Ibn Tufail

Ibn Tufail

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Ibn Tufail (full Arabic name
Arabic name
Long ago, Arabic names were based on a long naming system; most Arabs did not simply have given/middle/family names, but a full chain of names. This system was in use throughout the Arab world. Today however, Arabic names are similar in structure to those of Modern and Western names...

: Abu Bakr Muhammad ibn Abd al-Malik ibn Muhammad ibn Tufail al-Qaisi al-Andalusi; Latinized form: Abubacer Aben Tofail; Anglicized
Anglicisation
Anglicisation, or anglicization , is the process of converting verbal or written elements of any other language into a form that is more comprehensible to an English speaker, or, more generally, of altering something such that it becomes English in form or character.The term most often refers to...

 form: Abubekar or Abu Jaafar Ebn Tophail) was an Andalusian
Al-Andalus
Al-Andalus was the Arabic name given to a nation and territorial region also commonly referred to as Moorish Iberia. The name describes parts of the Iberian Peninsula and Septimania governed by Muslims , at various times in the period between 711 and 1492, although the territorial boundaries...

 Muslim
Muslim
A Muslim, also spelled Moslem, is an adherent of Islam, a monotheistic, Abrahamic religion based on the Quran, which Muslims consider the verbatim word of God as revealed to prophet Muhammad. "Muslim" is the Arabic term for "submitter" .Muslims believe that God is one and incomparable...

 polymath
Polymath
A polymath is a person whose expertise spans a significant number of different subject areas. In less formal terms, a polymath may simply be someone who is very knowledgeable...

: an Arabic writer
Literature
Literature is the art of written works, and is not bound to published sources...

, novel
Novel
A novel is a book of long narrative in literary prose. The genre has historical roots both in the fields of the medieval and early modern romance and in the tradition of the novella. The latter supplied the present generic term in the late 18th century....

ist, Islamic philosopher
Early Islamic philosophy
Early Islamic philosophy or classical Islamic philosophy is a period of intense philosophical development beginning in the 2nd century AH of the Islamic calendar and lasting until the 6th century AH...

, Islamic theologian
Islamic theology
Islamic theology is a branch of Islamic studies regarding the beliefs associated with the Islamic faith. Any religious belief system, or creed, can be considered an example of aqidah. However, this term has taken a significant technical usage in Islamic history and theology, denoting those...

, physician, vizier
Vizier
A vizier or in Arabic script ; ; sometimes spelled vazir, vizir, vasir, wazir, vesir, or vezir) is a high-ranking political advisor or minister in a Muslim government....

, and court official
Official
An official is someone who holds an office in an organization or government and participates in the exercise of authority .A government official or functionary is an official who is involved in public...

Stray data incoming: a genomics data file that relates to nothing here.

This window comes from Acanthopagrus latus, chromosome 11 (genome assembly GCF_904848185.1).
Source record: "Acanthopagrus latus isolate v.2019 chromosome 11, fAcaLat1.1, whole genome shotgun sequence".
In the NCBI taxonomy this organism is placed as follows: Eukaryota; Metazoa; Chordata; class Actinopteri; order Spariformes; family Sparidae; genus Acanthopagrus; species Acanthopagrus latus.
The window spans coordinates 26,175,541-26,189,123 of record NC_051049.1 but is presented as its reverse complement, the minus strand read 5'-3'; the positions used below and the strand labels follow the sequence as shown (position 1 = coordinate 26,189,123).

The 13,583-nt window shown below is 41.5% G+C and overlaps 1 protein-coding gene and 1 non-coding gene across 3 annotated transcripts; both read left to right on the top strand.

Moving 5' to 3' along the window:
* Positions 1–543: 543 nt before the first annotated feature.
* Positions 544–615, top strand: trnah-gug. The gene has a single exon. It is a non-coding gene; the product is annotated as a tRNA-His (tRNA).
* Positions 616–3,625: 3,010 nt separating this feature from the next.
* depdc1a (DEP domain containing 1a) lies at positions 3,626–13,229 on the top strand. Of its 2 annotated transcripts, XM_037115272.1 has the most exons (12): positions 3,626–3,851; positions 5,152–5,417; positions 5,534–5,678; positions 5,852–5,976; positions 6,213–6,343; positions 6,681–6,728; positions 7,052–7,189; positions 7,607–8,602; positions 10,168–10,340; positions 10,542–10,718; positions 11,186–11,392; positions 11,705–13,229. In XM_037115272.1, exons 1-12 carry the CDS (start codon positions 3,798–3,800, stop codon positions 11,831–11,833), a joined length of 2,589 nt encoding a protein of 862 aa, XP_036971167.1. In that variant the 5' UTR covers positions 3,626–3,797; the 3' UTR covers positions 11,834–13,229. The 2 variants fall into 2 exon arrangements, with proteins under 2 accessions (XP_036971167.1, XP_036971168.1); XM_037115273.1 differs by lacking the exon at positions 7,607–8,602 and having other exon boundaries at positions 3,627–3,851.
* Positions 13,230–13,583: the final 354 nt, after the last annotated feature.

.

As a philosopher and novelist, he is most famous for writing the first philosophical novel
Philosophical novel
Philosophical fiction refers to works of fiction in which a significant proportion of the work is devoted to a discussion of the sort of questions normally addressed in discursive philosophy. These might include the function and role of society, the purpose of life, ethics or morals, the role of...

, Hayy ibn Yaqdhan
Hayy ibn Yaqdhan
Ḥayy ibn Yaqẓān is an Arabic philosophical novel and allegorical tale written by Ibn Tufail in the early 12th century.- Translations :* from Wikisource* English translations of Hayy bin Yaqzan...

, also known as Philosophus Autodidactus in the Western world
Western world
The Western world, also known as the West and the Occident , is a term referring to the countries of Western Europe , the countries of the Americas, as well all countries of Northern and Central Europe, Australia and New Zealand...

. As a physician, he was an early supporter of dissection
Dissection
Dissection is usually the process of disassembling and observing something to determine its internal structure and as an aid to discerning the functions and relationships of its components....

 and autopsy
Autopsy
An autopsy—also known as a post-mortem examination, necropsy , autopsia cadaverum, or obduction—is a highly specialized surgical procedure that consists of a thorough examination of a corpse to determine the cause and manner of death and to evaluate any disease or injury that may be present...

, which was expressed in his novel.

Life


Born in Guadix near Granada
Granada
Granada is a city and the capital of the province of Granada, in the autonomous community of Andalusia, Spain. Granada is located at the foot of the Sierra Nevada mountains, at the confluence of three rivers, the Beiro, the Darro and the Genil. It sits at an elevation of 738 metres above sea...

, he was educated by Ibn Bajjah
Ibn Bajjah
Abū-Bakr Muhammad ibn Yahya ibn al-Sāyigh , known as Ibn Bājjah , was an Andalusian polymath: an astronomer, logician, musician, philosopher, physician, physicist, psychologist, botanist, poet and scientist. He was known in the West by his Latinized name, Avempace...